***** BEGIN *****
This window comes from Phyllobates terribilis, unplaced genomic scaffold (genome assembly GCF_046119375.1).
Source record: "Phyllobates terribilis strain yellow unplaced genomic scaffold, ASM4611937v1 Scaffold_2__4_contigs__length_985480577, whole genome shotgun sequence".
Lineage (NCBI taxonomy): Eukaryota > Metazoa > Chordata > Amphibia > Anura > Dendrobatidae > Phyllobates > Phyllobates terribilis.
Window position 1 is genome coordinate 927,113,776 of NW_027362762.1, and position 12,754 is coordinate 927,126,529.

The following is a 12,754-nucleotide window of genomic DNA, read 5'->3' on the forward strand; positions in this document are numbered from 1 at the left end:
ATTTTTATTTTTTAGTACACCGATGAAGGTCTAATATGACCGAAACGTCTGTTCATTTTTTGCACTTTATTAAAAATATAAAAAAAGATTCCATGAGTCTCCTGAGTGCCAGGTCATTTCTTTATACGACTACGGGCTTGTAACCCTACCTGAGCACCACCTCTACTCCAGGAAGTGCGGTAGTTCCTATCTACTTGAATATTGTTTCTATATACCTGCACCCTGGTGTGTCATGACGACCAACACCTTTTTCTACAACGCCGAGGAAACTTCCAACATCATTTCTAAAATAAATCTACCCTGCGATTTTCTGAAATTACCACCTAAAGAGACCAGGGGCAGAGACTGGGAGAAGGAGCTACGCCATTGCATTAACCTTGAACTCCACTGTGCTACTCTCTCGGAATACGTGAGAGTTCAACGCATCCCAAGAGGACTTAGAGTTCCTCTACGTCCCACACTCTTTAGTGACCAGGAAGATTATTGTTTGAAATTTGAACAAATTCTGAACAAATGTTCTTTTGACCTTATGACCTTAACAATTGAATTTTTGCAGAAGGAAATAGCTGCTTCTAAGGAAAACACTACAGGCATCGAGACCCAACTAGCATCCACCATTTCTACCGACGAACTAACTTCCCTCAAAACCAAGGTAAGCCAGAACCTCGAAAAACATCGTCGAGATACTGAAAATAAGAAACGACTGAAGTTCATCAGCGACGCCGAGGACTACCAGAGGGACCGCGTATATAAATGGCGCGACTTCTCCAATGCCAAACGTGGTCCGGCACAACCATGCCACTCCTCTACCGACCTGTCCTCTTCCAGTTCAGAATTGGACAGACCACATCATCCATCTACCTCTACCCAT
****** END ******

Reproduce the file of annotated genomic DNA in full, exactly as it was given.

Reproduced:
This window comes from Phyllobates terribilis, unplaced genomic scaffold (genome assembly GCF_046119375.1).
Source record: "Phyllobates terribilis strain yellow unplaced genomic scaffold, ASM4611937v1 Scaffold_2__4_contigs__length_985480577, whole genome shotgun sequence".
Lineage (NCBI taxonomy): Eukaryota > Metazoa > Chordata > Amphibia > Anura > Dendrobatidae > Phyllobates > Phyllobates terribilis.
Window position 1 is genome coordinate 927,113,776 of NW_027362762.1, and position 12,754 is coordinate 927,126,529.

The following is a 12,754-nucleotide window of genomic DNA, read 5'->3' on the forward strand; positions in this document are numbered from 1 at the left end:
ATTTTTATTTTTTAGTACACCGATGAAGGTCTAATATGACCGAAACGTCTGTTCATTTTTTGCACTTTATTAAAAATATAAAAAAAGATTCCATGAGTCTCCTGAGTGCCAGGTCATTTCTTTATACGACTACGGGCTTGTAACCCTACCTGAGCACCACCTCTACTCCAGGAAGTGCGGTAGTTCCTATCTACTTGAATATTGTTTCTATATACCTGCACCCTGGTGTGTCATGACGACCAACACCTTTTTCTACAACGCCGAGGAAACTTCCAACATCATTTCTAAAATAAATCTACCCTGCGATTTTCTGAAATTACCACCTAAAGAGACCAGGGGCAGAGACTGGGAGAAGGAGCTACGCCATTGCATTAACCTTGAACTCCACTGTGCTACTCTCTCGGAATACGTGAGAGTTCAACGCATCCCAAGAGGACTTAGAGTTCCTCTACGTCCCACACTCTTTAGTGACCAGGAAGATTATTGTTTGAAATTTGAACAAATTCTGAACAAATGTTCTTTTGACCTTATGACCTTAACAATTGAATTTTTGCAGAAGGAAATAGCTGCTTCTAAGGAAAACACTACAGGCATCGAGACCCAACTAGCATCCACCATTTCTACCGACGAACTAACTTCCCTCAAAACCAAGGTAAGCCAGAACCTCGAAAAACATCGTCGAGATACTGAAAATAAGAAACGACTGAAGTTCATCAGCGACGCCGAGGACTACCAGAGGGACCGCGTATATAAATGGCGCGACTTCTCCAATGCCAAACGTGGTCCGGCACAACCATGCCACTCCTCTACCGACCTGTCCTCTTCCAGTTCAGAATTGGACAGACCACATCATCCATCTACCTCTACCCAT